Indeed, Arizona State University researcher Randal Nelson told ProteoMonitor he thought mass spec-based proteomics has matured to the point at which new "disruptive" technologies are less important than developing "the ability to analyze thousands of samples [in order] to get some statistics behind [proteomic] findings and why they're valuable."

"It'll take ten years before a new disruptive technology is mature enough to actually answer that problem," said Nelson, whose work largely uses mass spec to study protein biomarkers and protein microheterogeneity. In September, Intrinsic Bioprobes, a mass spec-based proteomics firm he founded, was purchased by Thermo Fisher Scientific.

"In my mind the disruptive [technology] is the integration of validated, high-throughput technologies into proteomics to actually repeatedly do experiments," he said. "Then you're one step closer to the clinic."

Although Gatlin declined to comment on the issue of the merits of funding additional discovery work versus moving toward a more translational focus, she said that she was "quite familiar with that conversation" and that the DPT group in its "internal conversations" was "aware" of the debate.

George Mason University researcher Emanuel Petricoin suggested that one issue the RFI might run into is reluctance by scientists to share their best ideas on behalf of a program that is basically still in the planning stages.

"Why am I going to tell you my best idea [for disruptive proteomics technology] and then have to apply to get money after my idea has already been put out there?" he told ProteoMonitor. "You're not going to get the best ideas. You're going to get some low-level ideas that are already in the public domain that people are already working on, and so you end up going to kind of the lowest common denominator."

His misgivings about the initiative aside, Petricoin said it might take direction from recent trends in the mass spec industry, where firms have been focusing on adding sample prep steps and automation to create fully integrated mass spec workflows.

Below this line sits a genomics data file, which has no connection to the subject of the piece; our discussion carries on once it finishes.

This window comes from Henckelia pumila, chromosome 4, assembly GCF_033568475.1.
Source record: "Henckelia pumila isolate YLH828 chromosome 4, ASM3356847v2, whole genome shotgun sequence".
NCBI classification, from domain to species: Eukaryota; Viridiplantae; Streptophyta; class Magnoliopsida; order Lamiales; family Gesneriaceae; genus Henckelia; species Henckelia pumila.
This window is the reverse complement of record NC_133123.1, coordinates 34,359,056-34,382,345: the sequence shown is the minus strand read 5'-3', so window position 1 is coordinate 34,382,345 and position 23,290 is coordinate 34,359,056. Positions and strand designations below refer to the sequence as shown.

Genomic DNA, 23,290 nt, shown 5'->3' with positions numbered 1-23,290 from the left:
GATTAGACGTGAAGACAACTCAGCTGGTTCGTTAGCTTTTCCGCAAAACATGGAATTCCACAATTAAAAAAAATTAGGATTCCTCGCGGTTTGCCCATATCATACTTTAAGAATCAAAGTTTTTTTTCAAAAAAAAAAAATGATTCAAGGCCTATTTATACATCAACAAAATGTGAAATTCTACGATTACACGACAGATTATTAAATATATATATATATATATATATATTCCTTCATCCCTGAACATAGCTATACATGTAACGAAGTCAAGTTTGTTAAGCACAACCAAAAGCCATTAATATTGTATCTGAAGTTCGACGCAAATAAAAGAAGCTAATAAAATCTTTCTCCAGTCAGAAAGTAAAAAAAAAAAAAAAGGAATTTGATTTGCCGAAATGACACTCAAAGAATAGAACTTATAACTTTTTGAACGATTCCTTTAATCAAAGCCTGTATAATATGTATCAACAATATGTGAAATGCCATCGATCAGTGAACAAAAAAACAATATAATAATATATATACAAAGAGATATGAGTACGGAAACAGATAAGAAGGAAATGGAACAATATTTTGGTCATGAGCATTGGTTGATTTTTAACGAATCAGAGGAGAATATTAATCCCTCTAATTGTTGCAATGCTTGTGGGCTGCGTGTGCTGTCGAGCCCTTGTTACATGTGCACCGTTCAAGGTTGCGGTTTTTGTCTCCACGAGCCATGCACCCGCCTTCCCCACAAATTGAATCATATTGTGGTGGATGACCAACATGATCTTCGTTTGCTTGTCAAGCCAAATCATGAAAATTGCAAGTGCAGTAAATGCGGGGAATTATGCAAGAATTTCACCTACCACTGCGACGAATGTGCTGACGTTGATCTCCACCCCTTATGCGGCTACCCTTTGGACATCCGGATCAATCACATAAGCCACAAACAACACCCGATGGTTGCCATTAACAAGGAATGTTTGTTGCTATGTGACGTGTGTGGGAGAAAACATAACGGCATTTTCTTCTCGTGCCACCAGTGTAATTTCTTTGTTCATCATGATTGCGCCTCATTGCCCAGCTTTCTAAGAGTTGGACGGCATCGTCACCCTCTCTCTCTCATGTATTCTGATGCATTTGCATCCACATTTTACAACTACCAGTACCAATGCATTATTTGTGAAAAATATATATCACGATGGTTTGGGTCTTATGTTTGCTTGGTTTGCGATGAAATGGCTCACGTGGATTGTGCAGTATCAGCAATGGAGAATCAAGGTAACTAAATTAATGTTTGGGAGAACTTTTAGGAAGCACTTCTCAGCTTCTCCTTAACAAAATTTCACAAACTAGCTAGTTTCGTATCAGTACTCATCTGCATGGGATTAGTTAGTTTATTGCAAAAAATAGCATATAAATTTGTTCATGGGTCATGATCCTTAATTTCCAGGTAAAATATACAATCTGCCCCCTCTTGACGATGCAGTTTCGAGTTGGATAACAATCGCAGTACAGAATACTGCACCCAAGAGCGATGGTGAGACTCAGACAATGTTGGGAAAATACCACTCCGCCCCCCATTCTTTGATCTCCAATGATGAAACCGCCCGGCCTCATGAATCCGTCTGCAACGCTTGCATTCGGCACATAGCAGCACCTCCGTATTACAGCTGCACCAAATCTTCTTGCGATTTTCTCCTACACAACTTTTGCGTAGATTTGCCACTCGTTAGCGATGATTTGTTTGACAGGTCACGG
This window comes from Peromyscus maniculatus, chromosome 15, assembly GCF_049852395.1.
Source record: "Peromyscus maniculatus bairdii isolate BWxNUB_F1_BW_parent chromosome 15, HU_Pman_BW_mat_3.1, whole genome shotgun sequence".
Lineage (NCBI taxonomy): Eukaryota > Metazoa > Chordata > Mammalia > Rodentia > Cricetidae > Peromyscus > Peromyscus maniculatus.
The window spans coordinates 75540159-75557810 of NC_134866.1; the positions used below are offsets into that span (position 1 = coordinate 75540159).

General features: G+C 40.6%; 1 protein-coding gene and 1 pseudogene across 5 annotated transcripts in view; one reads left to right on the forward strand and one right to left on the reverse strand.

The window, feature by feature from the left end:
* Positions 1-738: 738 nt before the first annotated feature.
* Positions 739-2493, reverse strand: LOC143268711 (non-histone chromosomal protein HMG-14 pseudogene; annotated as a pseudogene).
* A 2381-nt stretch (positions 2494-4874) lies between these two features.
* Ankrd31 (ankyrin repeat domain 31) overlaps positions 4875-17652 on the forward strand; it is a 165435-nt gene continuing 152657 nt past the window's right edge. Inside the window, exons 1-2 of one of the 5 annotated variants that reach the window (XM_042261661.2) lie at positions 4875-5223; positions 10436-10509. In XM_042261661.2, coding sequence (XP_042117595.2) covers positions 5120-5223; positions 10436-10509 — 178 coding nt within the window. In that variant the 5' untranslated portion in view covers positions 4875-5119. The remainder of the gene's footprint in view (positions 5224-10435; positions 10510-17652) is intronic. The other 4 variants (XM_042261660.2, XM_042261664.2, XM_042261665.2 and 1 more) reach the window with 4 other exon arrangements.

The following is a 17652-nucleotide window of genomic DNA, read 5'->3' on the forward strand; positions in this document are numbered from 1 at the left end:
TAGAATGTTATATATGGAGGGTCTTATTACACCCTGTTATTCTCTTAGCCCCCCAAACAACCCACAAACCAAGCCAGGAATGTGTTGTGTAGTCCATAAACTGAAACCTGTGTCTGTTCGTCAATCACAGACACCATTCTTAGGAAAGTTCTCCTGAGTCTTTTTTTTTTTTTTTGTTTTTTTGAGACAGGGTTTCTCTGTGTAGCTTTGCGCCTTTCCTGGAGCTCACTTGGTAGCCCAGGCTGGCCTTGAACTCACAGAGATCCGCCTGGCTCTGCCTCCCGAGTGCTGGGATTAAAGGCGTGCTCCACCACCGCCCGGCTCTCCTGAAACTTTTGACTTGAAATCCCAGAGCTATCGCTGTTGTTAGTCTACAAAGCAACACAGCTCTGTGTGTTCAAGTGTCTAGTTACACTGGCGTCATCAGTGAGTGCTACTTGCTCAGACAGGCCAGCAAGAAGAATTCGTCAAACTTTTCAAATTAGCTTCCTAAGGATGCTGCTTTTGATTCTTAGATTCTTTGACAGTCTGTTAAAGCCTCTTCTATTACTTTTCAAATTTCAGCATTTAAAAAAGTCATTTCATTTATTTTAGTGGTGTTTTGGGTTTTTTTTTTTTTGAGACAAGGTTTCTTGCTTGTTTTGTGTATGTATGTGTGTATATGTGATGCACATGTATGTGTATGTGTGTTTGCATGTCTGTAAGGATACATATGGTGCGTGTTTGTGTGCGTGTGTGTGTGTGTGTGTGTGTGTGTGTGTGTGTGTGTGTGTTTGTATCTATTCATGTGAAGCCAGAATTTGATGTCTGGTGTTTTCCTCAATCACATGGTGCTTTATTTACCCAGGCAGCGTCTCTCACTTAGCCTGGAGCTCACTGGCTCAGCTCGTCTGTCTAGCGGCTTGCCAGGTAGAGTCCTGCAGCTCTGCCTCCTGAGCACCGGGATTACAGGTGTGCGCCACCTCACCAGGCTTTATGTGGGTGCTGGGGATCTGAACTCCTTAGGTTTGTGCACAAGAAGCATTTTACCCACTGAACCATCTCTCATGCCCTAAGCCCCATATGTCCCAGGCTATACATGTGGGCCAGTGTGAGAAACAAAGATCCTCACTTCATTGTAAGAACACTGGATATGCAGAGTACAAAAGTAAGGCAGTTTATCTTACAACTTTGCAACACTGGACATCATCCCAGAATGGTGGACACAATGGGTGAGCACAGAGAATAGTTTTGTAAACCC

"I think people would love to see in-line coupling of upfront sample manipulation and fluidics into mass specs and proteins arrays, where you start to see more of a systems approach," he said.

"[Mass spec] companies are trying to create disruptive technologies," he noted, citing Thermo Fisher's purchase of Nelson's IBI and Agilent's ongoing work on automating SISCAPA workflows (PM 10/14/2011). "Classic mass spec companies … like Thermo and Shimadzu and Bruker … realize that they need something else to bolt onto the front of their mass specs … and they're flowing into the area where there is the most critical need, coupling those instruments to automated sample handling and processing."

"From a translational standpoint, we really need to have our discovery approaches to have the same reproducibility and sensitivity as our measurements at the bedside," Petricoin added. "You need to have mass specs be as sensitive as immunoassays if [this is] really going to … have an impact."

He also highlighted tissue-based analysis as an area ripe for development, noting that it posed its own unique challenges – in particular the small amounts of clinical material typically available to researchers.


Have topics you'd like to see covered in ProteoMonitor? Contact the editor at abonislawski [at] genomeweb [.] com.